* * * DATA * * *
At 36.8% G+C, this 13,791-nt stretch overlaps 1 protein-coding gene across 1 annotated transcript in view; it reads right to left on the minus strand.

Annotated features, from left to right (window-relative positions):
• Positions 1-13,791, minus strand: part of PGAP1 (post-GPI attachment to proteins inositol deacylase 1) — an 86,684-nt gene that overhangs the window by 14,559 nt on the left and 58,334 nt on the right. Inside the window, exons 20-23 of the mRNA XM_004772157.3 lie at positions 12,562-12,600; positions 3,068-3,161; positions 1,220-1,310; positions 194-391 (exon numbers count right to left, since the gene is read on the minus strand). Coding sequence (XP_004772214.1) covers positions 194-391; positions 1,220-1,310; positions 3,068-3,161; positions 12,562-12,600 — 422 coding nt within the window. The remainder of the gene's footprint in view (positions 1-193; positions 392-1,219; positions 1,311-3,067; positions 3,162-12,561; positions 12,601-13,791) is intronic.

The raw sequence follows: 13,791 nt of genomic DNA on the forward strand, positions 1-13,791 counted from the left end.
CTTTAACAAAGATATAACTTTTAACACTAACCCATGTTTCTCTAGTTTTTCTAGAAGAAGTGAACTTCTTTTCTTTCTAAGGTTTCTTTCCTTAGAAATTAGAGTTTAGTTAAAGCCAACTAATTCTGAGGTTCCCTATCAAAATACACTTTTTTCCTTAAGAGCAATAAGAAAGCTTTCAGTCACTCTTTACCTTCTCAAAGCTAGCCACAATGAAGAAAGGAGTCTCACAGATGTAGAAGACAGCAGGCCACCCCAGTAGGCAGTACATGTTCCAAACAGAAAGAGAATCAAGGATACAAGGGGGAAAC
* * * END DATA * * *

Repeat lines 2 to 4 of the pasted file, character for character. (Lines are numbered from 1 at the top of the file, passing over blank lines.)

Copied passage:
Annotated features, from left to right (window-relative positions):
• Positions 1-13,791, minus strand: part of PGAP1 (post-GPI attachment to proteins inositol deacylase 1) — an 86,684-nt gene that overhangs the window by 14,559 nt on the left and 58,334 nt on the right. Inside the window, exons 20-23 of the mRNA XM_004772157.3 lie at positions 12,562-12,600; positions 3,068-3,161; positions 1,220-1,310; positions 194-391 (exon numbers count right to left, since the gene is read on the minus strand). Coding sequence (XP_004772214.1) covers positions 194-391; positions 1,220-1,310; positions 3,068-3,161; positions 12,562-12,600 — 422 coding nt within the window. The remainder of the gene's footprint in view (positions 1-193; positions 392-1,219; positions 1,311-3,067; positions 3,162-12,561; positions 12,601-13,791) is intronic.

The raw sequence follows: 13,791 nt of genomic DNA on the forward strand, positions 1-13,791 counted from the left end.